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Virginia Spring Game: Cavaliers Fail to Show Much Progression on Offense

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Geoff Burke- USA TODAY Sports

On Saturday afternoon in Charlottesville, Virginia, the Virginia Cavaliers took to the field for their annual spring game. In a game in which the Orange Team would go on to defeat the Blue Team by a tight score of 18-15, a lot of the attention was focused on the offense of new coordinator Steve Fairchild. After a lackluster year in 2012 on offense, many people were hoping to see positive results. Unfortunately, there were very few indications of anything positive on the offensive side of the ball.

With a quarterback situation that’s considered sketchy, at best, there really wasn’t any kind of definitive answer given as to who is the clear front-runner to run the offense in 2013.

The battle between David Watford and Phillip Sims remained pretty much a stalemate after the game ended. Neither quarterback seemed to outshine the other. With Watford going 5-10 for 55 yards and Sims going 8-18 for 89 yards, neither one really reached out and grabbed that brass ring.

Watford hasn’t seen action since the 2011 season, so there’s still a little more time for him to improve before September. Sims brings the experience to the table, seeing action in 12 games last season, completing over 55% of his passes for nine touchdowns.

Still, it seems as if head coach Mike London will have to exit 2013 spring practice without naming a definitive starting quarterback.

As far as combination of offensive line and running backs are concerned, that showing was probably the most alarming aspect of the game today for the Cavaliers.

In what is quite the eyebrow-raising statistic, the Cavaliers’ running backs combined for just 109 yards on 39 carries today. That’s an average of just 2.8 yards per rush. For a scrimmage such as this, that shouldn’t exactly bring out much optimism from any UVA fan. With Fairchild stressing a more smash-mouth type running game in 2013, it certainly wasn’t seen on the field today.

Clearly, UVA has a lot of work to do before that first week of September rolls around. Even with the new assistant coaching hires, including former N.C. State head coach Tom O’ Brien as an offensive assistant, some of these woes better be figured out within the next few months. If they don’t, then the Mike London era in Charlottesville may be nearing its end. Speaking of which, who did I just say was hired as an offensive assistant this season? Let that thought sink in for a moment, Cavs fans.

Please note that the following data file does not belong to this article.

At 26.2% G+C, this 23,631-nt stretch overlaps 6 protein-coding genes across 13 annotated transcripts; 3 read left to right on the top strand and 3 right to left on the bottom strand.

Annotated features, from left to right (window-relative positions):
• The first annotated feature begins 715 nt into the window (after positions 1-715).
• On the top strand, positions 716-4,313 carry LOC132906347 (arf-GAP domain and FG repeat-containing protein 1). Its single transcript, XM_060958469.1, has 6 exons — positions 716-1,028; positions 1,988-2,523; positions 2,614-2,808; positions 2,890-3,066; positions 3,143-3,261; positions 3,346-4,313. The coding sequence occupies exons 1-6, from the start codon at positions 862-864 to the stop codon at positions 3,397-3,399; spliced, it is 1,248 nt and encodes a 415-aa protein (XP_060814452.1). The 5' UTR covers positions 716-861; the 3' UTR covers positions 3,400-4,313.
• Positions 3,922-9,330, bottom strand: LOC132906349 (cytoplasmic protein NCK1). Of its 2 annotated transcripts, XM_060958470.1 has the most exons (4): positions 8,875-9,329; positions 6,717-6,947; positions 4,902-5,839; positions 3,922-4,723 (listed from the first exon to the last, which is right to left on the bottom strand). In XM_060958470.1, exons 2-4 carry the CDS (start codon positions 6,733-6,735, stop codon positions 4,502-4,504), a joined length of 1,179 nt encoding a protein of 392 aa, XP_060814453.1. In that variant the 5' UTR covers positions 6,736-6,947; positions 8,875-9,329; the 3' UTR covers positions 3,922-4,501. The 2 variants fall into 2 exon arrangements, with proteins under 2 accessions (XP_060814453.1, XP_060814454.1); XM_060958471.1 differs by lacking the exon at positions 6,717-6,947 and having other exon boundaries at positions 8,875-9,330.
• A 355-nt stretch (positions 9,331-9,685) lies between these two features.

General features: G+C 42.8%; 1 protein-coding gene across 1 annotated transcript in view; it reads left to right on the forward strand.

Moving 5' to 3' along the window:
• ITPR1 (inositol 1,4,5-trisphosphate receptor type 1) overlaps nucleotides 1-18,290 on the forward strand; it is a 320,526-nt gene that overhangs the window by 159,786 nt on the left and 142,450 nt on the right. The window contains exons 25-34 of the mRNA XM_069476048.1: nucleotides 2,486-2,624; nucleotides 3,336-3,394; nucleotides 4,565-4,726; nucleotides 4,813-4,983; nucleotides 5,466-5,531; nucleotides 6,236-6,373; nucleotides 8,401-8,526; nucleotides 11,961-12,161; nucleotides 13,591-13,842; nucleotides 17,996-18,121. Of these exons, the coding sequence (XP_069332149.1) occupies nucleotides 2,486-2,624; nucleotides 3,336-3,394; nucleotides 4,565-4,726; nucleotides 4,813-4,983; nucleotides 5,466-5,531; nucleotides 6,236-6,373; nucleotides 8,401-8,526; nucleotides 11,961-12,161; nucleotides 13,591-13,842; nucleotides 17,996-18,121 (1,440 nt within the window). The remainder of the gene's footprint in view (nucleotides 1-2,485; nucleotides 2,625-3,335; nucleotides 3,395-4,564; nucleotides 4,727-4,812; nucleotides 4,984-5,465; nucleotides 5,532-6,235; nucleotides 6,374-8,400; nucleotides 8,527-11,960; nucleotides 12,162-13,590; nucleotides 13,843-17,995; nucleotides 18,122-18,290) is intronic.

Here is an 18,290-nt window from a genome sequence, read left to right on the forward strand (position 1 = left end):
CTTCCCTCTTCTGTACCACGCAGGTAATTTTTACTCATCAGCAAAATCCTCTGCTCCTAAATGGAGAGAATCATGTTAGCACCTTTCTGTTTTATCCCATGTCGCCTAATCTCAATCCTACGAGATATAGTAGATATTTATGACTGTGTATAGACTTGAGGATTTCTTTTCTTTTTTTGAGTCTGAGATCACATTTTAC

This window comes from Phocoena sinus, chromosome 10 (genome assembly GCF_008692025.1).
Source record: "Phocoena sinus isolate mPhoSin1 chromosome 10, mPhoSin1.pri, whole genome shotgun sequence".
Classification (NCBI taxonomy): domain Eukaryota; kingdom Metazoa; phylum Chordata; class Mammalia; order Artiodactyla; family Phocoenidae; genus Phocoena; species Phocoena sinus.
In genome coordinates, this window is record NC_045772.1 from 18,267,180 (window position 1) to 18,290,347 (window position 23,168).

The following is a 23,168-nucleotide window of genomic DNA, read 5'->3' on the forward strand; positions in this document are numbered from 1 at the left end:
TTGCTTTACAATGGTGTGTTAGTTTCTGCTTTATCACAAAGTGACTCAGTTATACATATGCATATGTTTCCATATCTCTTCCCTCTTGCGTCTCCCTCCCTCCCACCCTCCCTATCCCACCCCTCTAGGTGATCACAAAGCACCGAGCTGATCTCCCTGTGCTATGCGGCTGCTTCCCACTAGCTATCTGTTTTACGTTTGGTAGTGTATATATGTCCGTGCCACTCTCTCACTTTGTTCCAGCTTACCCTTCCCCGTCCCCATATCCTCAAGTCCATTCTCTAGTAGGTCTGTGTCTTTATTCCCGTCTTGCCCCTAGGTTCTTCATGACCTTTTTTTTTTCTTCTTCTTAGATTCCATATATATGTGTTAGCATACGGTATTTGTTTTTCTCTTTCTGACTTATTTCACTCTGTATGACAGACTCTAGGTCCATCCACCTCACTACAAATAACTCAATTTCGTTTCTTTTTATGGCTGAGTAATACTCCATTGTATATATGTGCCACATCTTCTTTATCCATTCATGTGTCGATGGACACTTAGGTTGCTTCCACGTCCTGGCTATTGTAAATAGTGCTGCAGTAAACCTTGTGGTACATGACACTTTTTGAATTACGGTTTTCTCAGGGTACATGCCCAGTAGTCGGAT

Jack is a College Football Contributor for Rant Sports. Follow Jack on Twitter @FSUYankee14


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There's No Longer Any Reason To Believe In UVA

Two weeks ago, the Virginia Cavaliers stood at 4-2, 2-0 in the ACC. Given how bad the rest of the Coastal Division seemed to be, there was optimism that UVA would at least finish above .500 on the season, perhaps make a bowl game, and if everything broke right, stay in contention for the Coastal Division title and a berth in the ACC Championship Game.

However, a 20-13 loss at Duke last week slowed that momentum, and Saturday’s 28-27 home loss to North Carolina not only ended any optimism, but it squarely turns the heat back up on head coach Mike London and his coaching staff.

Virginia wasn’t drastically outplayed today, and actually led the game 24-21 at halftime; however, as was the case for much of the second half — and several times over the last few years — a simple mistake cost the Cavaliers big time. With 1:17 to play and exiting a timeout, North Carolina lined up for a field goal that would have made it 31-27, leaving UVA at least a chance to win.

Instead, Virginia came out of the break with 12 men on the field. Carolina got a first down on the penalty and subsequently ran out the clock.

Such mistakes are the type you see when teams are led by rookie coaches, and while London is young, he isn’t a rookie. As fans streamed out of Scott Stadium in the final minute, with Virginia resigned to the type of befuddling loss that the Cavaliers seem to suffer at least twice a season, it became clear that this isn’t going to change.

The 8-5 season in 2011 was a mirage. Other than that, London is now 14-30 in Charlottesville. Despite his well-earned reputation as a top recruiter, he and his coaching staff either don’t use their talent properly, or don’t manage the fine points of the game that can cause a team to win or lose.

The penalty for too many men on the game’s most crucial play proves that the more things change, the more things they stay the same in Charlottesville. And with games left against Georgia Tech, Florida State, Miami and Virginia Tech, finding a reason to believe is going to be difficult for Virginia fans moving forward — if they pay attention at all.

Ed Morgans is an ACC Basketball Writer for Follow him on Twitter @writered21 and add him to your network on Google.

Virginia football's failings can no longer be hidden after home loss to UNC.

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